Good article from P&I on timber (some of which I post here):
Institutional investors are investing in timberland, trying to fill new inflation-hedging allocations.
A number of them — including the Florida State Board of Administration and Kansas Public Employees Retirement System — have launched searches for timberland managers.
Globally, investors also are showing interest in investing in timber, both in emerging markets and the U.S. Recently, ATP, Hilleroed, Denmark, committed 3 billion Danish kroner ($582 million) to a portfolio of direct investments in timberland.
“Roughly 60% of the return from timberland investments is from the biological growth, which protects the corpus of the investment,“ Mr. Molpus said.
Indeed, for timberland managers one of the most difficult investment decisions is to know when to cut the trees, said Steve Diebenow, principal at Jacksonville, Fla.-based Rock Creek Capital. In good markets, you cut trees; in bad markets, you don't, he said.
“The hard part of investing in timber is, when prices start to drop, you have to have the discipline not to cut your trees,” he said. “As long as it's sunny and there is water, your product continues to grow.”
With Weyerhaeuser, the four timber REITs will make up a significant slice of the total REIT market, and between 5% and 8% of the NAREIT index, said Michael Grupe, executive vice president for research and investor outreach at the National Association of Real Estate Investment Trusts, Washington. NAREIT executives are discussing whether to break out timber REITs into a separate subcategory, he said.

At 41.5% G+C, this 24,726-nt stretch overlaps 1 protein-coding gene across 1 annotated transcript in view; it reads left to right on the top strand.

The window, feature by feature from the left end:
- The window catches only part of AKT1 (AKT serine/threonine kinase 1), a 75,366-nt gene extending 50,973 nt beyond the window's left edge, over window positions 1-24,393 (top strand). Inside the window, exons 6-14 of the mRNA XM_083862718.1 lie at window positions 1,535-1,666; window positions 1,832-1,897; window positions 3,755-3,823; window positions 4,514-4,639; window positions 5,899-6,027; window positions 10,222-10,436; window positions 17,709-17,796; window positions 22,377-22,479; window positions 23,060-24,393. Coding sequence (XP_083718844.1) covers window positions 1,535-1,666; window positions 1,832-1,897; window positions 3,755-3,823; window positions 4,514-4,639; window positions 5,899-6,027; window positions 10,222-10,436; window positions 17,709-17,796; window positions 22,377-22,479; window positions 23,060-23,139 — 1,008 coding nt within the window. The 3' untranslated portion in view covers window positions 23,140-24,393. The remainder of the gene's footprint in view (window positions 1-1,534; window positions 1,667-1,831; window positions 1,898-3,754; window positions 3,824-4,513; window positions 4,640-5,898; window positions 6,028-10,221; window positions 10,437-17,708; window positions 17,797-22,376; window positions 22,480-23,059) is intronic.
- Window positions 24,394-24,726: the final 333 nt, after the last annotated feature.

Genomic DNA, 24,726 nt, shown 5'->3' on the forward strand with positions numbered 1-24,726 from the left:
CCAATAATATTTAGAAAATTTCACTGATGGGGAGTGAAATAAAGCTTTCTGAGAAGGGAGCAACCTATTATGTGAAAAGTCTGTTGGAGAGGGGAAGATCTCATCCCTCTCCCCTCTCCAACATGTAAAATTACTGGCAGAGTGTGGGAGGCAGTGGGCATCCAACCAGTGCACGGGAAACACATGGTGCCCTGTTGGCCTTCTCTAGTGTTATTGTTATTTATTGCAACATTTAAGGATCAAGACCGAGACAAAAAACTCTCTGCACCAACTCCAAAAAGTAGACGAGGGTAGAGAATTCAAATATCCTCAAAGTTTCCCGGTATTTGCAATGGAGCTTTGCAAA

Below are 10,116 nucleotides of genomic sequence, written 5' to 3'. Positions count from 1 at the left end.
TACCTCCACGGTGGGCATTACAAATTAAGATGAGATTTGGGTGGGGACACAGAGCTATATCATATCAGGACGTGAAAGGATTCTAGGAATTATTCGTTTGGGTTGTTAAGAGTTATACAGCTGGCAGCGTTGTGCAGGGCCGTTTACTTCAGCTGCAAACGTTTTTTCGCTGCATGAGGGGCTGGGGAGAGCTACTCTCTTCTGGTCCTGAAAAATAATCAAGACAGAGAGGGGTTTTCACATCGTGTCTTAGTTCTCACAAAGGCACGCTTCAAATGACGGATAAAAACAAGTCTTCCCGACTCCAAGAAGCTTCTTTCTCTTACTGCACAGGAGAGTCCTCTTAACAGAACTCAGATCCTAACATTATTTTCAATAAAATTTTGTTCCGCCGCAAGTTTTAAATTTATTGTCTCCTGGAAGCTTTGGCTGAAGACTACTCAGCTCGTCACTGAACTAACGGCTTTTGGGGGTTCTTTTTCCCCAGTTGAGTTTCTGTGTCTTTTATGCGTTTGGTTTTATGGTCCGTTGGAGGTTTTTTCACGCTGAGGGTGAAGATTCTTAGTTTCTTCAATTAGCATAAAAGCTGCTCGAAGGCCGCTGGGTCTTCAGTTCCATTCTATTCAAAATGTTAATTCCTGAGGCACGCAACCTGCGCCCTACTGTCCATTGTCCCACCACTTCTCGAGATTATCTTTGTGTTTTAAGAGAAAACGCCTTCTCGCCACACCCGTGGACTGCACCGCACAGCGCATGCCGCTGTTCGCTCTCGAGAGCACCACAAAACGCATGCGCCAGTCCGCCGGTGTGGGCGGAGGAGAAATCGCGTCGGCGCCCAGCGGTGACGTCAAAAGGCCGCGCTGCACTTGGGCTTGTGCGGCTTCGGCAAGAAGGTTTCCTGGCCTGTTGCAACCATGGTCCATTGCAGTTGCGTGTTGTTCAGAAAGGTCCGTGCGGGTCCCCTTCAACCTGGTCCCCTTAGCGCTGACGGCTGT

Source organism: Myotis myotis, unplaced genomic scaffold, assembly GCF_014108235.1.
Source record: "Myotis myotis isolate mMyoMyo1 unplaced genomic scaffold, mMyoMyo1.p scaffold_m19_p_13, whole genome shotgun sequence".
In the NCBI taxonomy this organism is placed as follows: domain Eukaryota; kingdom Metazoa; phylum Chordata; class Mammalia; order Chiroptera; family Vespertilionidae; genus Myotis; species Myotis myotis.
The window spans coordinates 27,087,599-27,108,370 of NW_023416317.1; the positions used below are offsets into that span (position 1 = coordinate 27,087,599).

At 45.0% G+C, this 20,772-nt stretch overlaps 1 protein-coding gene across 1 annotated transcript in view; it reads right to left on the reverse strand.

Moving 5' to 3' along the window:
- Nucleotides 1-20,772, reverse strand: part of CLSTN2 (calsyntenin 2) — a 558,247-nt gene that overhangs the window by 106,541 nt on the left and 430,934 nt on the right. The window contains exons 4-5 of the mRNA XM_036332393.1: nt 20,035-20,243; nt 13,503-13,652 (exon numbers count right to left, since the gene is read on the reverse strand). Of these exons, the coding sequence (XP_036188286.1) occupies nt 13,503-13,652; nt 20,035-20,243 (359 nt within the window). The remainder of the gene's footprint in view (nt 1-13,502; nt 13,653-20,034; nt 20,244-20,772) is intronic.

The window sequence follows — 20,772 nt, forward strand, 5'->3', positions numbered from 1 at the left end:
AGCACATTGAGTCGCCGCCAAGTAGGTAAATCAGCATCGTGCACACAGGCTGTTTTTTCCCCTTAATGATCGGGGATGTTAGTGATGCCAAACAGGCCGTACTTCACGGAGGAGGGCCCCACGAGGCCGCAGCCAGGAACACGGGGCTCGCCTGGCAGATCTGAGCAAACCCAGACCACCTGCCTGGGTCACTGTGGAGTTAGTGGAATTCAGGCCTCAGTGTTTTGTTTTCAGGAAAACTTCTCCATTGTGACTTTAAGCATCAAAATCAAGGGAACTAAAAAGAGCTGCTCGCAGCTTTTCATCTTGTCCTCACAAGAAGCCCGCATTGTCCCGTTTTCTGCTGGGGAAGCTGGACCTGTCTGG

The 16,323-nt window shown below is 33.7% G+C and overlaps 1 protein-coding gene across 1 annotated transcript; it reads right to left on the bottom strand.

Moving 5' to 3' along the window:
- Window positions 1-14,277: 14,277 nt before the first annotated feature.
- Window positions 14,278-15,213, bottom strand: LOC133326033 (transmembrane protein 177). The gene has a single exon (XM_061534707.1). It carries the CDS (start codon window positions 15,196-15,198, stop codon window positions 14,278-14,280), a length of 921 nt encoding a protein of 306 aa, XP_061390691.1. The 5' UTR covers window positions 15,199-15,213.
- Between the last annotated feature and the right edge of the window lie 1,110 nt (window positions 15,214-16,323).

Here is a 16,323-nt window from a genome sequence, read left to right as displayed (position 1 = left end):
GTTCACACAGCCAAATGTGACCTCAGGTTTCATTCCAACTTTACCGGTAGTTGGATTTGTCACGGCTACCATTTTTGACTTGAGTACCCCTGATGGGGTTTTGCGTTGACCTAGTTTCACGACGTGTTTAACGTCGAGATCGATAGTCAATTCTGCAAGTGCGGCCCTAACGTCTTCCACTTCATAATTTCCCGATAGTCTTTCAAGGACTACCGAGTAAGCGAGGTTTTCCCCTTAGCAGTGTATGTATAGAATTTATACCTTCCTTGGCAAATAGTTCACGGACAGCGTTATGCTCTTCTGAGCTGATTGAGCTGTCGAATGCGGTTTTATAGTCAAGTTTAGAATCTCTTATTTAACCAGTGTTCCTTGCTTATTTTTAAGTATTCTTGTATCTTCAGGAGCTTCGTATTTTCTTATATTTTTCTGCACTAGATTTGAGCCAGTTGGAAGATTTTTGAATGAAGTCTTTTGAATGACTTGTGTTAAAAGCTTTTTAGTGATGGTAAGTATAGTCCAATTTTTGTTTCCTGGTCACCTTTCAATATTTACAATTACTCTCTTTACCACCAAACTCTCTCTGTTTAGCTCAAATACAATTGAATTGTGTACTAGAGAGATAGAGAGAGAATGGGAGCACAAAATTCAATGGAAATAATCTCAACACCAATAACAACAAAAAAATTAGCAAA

Returns of the timber REITs now in the index have tracked the NAREIT Equity index. The three — Plum Creek, Rayonier and Potlatch — delivered a one-year total return of 26.46%, and a three-year annualized return of 5.87% for periods ended Dec. 31, according to data provided by NAREIT. By comparison, the NAREIT Equity index returned 27.99% for the year and -12.41%
The comments regarding institutional investor interest was also echoed in Rayonier's latest earnings call:
I think there’s a fairly broad mix of buyers out there. I can’t quote the number of [TMOS] for instance but it continues to grow so there’s a fairly large group of buyers.
Bottom line, real assets have value that financial assets cannot replicate. A diversified portfolio should include both.
While I realize that they are still correlated (timber is tied to housing which is tied to economic growth...), when the correlation drags down real assets, they continue to increase in value.
In timber, if GDP is 4%, trees grow, if GDP is -2%, trees grow - value continues to increase (wait until carbon credits gain traction and folks figure out that trees absorb carbon and should qualify for tradable credits, nevermind the biomass aspect).
The rest of the P&I article can be found here.
Hat tip Timber Investor.
Disclosure: no positions